We all want to be loved. We desire it with our whole being because we were created to love God and be loved by Him. No other love is enough, no other love will do.
This is a story of two sisters, born into wealth and prestige during the Gilded Age, who take two different paths in life on a search to be loved.
Neither knows the Lord.
One seeks love through things and notoriety making some horrific mistakes, the other runs away looking to find love somewhere away from all the glitz and glamor.
The author says of the wealthy during the Gilded Age:
"...But under all the glitter and gold simmered stories of adultery, murder, embezzlement, and unrest. People who weren't satisfied. People who thirsted for more out of a life that had already given them 'everything.' I believe it's because they-like all of us-were searching for love. They simply didn't realize they couldn't buy it."
This is where Susan May Warren sets her story.
The writing in this novel was superb. I could not put it down. The words were almost lyrical, so beautifully written.
I loved the way Susan gently wove this story. The spiritual theme was subtle, yet powerful.
There were times though, when I did feel uncomfortable reading, as one sister has an affair. This sisters emotional struggles, within her loveless abusive marriage, were expressed deeply and honestly, yet I never felt the author condoned or glorified the affair. It was essential for the reader to feel what the character was feeling, in order to see her deep desire to be loved. So many women seek love in relationships that can not give them the unconditional love God can.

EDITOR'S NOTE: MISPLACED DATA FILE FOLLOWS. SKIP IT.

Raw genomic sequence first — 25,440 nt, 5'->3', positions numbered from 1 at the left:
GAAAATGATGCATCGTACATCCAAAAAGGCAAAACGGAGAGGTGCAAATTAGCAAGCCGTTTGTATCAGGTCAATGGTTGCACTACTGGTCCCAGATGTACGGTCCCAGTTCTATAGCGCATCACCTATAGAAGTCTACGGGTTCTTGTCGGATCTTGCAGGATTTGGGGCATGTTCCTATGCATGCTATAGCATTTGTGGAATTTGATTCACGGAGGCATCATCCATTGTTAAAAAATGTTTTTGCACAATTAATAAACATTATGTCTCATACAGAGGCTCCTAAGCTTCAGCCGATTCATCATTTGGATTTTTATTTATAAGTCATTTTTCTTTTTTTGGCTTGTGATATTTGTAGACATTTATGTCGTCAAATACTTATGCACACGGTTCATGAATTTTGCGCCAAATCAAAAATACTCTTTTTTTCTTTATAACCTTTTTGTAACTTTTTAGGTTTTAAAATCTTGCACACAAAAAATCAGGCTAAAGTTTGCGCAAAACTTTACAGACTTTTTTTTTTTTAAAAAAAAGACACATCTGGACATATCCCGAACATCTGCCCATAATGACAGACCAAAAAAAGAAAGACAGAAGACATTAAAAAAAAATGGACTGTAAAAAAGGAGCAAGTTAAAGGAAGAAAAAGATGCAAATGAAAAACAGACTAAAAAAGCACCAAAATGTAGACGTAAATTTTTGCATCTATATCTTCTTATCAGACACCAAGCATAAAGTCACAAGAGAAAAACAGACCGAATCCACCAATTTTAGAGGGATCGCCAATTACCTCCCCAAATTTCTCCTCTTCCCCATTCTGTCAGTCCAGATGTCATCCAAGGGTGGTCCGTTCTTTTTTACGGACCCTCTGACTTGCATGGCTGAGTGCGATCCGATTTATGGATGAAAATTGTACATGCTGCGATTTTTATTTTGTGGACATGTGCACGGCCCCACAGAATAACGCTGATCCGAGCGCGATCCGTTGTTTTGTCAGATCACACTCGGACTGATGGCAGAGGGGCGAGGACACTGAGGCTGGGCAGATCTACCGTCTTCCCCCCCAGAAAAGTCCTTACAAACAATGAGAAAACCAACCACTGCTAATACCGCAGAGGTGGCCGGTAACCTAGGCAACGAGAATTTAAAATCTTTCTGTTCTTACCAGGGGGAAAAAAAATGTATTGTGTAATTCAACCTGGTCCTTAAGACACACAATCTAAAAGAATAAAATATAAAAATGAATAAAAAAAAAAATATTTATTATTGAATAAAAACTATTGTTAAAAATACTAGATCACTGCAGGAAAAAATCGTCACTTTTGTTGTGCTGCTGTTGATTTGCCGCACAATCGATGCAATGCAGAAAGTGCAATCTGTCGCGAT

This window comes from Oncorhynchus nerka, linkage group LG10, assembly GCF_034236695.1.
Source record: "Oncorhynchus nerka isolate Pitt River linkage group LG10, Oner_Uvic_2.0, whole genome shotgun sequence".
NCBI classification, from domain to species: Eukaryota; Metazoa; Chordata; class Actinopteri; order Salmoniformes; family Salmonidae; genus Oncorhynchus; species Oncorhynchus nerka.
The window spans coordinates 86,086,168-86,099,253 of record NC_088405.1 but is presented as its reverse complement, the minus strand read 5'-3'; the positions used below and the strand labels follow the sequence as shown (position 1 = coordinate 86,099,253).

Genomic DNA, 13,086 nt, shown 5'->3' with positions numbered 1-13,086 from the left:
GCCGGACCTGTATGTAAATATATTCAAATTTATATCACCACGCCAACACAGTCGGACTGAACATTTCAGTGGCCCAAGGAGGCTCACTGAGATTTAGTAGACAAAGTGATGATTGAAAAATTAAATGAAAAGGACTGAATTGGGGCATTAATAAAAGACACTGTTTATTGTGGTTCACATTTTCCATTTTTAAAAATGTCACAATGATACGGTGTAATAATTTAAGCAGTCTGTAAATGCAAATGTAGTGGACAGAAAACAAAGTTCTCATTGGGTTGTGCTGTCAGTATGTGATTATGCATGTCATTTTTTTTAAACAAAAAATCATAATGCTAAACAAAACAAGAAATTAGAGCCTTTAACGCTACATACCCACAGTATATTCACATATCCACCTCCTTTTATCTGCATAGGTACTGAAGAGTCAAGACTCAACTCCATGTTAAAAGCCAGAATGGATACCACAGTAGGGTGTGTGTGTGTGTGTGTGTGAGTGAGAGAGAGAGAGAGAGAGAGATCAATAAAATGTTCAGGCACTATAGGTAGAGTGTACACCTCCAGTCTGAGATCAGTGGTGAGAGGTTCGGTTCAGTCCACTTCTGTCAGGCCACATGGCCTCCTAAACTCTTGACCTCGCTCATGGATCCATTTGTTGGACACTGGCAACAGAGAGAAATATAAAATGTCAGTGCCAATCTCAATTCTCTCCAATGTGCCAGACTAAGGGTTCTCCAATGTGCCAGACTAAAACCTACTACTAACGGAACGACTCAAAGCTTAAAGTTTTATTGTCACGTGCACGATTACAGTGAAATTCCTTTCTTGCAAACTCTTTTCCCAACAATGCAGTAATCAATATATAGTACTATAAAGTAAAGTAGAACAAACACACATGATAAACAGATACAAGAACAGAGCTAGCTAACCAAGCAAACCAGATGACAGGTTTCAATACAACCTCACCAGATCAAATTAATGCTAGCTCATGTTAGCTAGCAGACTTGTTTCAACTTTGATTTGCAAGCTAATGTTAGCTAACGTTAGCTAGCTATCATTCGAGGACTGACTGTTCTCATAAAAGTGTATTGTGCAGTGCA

It is a natural reaction to feel anger, disgust and judgmental towards someone who has had an affair, but I kept thinking of Jesus and how he treated the adulterer in John chapter 8.
and said to Jesus, 'Teacher, this woman was caught in the act of adultery.
In the Law Moses commanded us to stone such women. Now what do you say?'
They were using this question as a trap, in order to have a basis for accusing him. But Jesus bent down and started to write on the ground with his finger.
When they kept on questioning him, he straightened up and said to them, 'If any one of you is without sin, let him be the first to throw a stone at her.'
Again he stooped down and wrote on the ground.
At this, those who heard began to go away one at a time, the older ones first, until only Jesus was left, with the woman still standing there.
Jesus straightened up and asked her, 'Woman, where are they? Has no one condemned you?'
'No one, sir,' she said. 'Then neither do I condemn you,' Jesus declared. 'Go now and leave your life of sin."
Jesus did not condemn her, she was already condemned in her sin. He gave her a way out. He forgave her and told her to sin no more.
*If you are sensitive to the subject of adultery, this may not be the book for you. But if you'd like to read a book with exquisite writing and a redemptive story I would recommend this one.